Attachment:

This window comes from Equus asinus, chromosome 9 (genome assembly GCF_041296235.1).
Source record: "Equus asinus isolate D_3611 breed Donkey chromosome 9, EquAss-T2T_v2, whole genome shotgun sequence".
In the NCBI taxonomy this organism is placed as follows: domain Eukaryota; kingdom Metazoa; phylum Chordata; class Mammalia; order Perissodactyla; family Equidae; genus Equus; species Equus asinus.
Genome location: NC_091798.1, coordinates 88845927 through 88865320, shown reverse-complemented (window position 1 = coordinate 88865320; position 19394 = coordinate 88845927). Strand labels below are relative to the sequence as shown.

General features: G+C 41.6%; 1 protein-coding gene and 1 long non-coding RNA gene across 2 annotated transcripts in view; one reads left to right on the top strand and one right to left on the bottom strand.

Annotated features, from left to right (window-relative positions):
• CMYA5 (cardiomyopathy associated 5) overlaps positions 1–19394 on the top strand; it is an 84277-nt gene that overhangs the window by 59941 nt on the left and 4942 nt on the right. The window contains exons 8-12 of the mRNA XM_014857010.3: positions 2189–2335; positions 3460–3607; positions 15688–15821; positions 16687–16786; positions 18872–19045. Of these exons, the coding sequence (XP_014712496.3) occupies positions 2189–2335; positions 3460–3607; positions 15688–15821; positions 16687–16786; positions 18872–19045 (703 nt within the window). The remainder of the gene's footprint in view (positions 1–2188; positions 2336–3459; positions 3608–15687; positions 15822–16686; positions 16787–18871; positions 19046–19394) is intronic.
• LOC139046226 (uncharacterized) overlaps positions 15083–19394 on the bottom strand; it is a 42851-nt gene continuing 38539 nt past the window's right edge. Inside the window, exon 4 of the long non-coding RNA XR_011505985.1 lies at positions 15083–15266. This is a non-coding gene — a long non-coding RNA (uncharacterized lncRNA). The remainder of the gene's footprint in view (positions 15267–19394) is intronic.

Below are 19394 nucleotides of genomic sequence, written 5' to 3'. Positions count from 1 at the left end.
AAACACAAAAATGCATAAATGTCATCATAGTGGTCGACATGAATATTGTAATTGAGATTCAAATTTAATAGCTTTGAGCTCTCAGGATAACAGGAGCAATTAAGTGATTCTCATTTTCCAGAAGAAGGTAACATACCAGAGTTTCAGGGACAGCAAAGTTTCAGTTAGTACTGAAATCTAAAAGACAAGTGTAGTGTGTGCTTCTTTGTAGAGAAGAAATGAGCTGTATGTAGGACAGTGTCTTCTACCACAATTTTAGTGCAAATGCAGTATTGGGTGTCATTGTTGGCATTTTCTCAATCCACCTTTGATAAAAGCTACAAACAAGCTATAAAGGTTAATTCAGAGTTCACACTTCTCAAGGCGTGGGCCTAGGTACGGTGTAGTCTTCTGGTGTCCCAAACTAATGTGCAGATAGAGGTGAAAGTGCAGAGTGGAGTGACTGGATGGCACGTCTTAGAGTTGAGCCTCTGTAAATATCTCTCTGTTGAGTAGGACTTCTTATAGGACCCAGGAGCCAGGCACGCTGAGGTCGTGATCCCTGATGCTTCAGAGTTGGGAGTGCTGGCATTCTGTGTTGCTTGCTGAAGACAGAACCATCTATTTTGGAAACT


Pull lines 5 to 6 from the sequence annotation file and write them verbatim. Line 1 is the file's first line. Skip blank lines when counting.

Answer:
General features: G+C 41.6%; 1 protein-coding gene and 1 long non-coding RNA gene across 2 annotated transcripts in view; one reads left to right on the top strand and one right to left on the bottom strand.

Annotated features, from left to right (window-relative positions):